Eliminating credit card rewards would deal a blow to Florida's tourism economy


Author: John London

This Thursday, Consumer Financial Protection Bureau (CFPB) to hold hearing on credit card rewards issue.This is after Senator Dick DurbinIllinois Democrats tried and failed to hold hearings with the CEOs of multiple airlines and credit card companies in an attempt to eliminate credit card airline rewards. The hearings are part of a broader attempt to pass the Credit Card Competition Act (CCCA), which would severely limit or prohibit credit card companies from offering rewards programs. These proposals are not only misleading and based on specious factual assumptions, but they could also deal a severe blow to economies like Florida’s.

Banning credit card rewards programs would significantly disrupt Florida’s tourism industry. Consumers (regardless of income) have always used credit card rewards to offset the cost of travel and vacations. For a state that hosts the Formula 1 Grand Prix, multiple music festivals and is home to world-famous amusement parks, the proposal could prove costly. Recent estimates indicate that nearly 2.5 million travelers will use credit card miles to travel to Florida in 2022, and their travels will add approximately $3.76 billion to the Florida economy.

Supporters of CCCA claim credit card rewards are creating a “reverse Robin Hood” effect. They say lower-income households have less access to rewards credit cards than higher-income households but still have to bear the cost of interchange fees through higher prices over the counter. Furthermore, they claim these higher prices mean cash and debit card users are also subsidizing rewards programs for high earners. Supporters also claim that low-income households are more likely to be charged higher interest rates, so the interest costs will offset the benefits of the incentive program.

These statements are all wrong. A recent study by the Electricity Payments Coalition (EPC) shows that low-, middle- and high-income households earn and redeem credit card rewards at similar rates. Additionally, rewards card offerings targeting low-income households have increased to the point where low-income households are just as likely to have rewards cards in their homes as higher-income households.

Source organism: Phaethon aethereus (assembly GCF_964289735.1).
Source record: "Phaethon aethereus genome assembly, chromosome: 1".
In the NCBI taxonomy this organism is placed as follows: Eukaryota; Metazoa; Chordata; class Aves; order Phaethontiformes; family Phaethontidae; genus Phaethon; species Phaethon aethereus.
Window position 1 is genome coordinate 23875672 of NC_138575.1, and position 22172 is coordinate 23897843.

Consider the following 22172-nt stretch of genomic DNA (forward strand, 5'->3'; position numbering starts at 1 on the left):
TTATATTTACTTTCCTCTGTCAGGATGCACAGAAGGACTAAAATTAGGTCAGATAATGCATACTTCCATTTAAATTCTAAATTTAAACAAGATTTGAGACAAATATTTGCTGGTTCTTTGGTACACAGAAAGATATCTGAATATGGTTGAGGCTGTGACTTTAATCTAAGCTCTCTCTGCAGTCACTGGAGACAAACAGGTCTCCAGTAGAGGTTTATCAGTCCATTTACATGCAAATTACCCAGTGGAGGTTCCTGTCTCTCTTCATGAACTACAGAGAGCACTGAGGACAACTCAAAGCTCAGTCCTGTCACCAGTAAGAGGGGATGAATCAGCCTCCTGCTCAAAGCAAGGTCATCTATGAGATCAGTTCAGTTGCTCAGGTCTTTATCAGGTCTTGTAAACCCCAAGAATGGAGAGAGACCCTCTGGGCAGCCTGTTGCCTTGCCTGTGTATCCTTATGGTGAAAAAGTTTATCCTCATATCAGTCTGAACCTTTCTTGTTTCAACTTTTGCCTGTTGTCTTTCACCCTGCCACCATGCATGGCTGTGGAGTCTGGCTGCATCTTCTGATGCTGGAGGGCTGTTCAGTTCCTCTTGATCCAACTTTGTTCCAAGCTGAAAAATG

The report also noted that there was little correlation between risk scores and income levels, meaning low-income households did not actually face higher interest rates. The study also addressed claims that rewards cards contribute to overall price increases at the counter. In fact, merchants often benefit from accepting rewards cards and therefore don’t have to reimburse interchange fees.

Ultimately, the proposal will fail to achieve its stated goals. Past experience shows that eliminating card rewards has little impact on lowering prices, despite eliminating or limiting interchange fees. The first Durbin Amendment effectively banned debit card rewards programs but had little effect on retail prices. Instead of changing course, the senator decided to double down and expand this failed policy into credit cards.

Restrictions on these popular incentives could be extremely damaging to the U.S. and Florida economies, especially as consumers increasingly rely on incentives to offset the effects of the recent surge in inflation. According to EPC research, more than $38 billion in unrealized rewards could be lost if these projects were shut down. This would essentially bail out millions of Americans who rely on these incentives as a safety net for unexpected purchases or to take a much-needed vacation come summer.

In an economy where daily visitors contribute $333 million to the state's economy, hindering tourism could cause significant harm to Floridians. If the CCCA passes, millions of travelers who redeem their air miles or offset their vacation expenses with cash-back benefits may think twice before traveling to the Sunshine State. This could have a knock-on effect across the state's economy, as local businesses would face a drop in revenue and mass festival attendance could drop.

Policymakers in Florida and across the country should think twice before passing such a misguided policy.

Juan Londoño is a senior policy analyst at the Taxpayers Defense Alliance.



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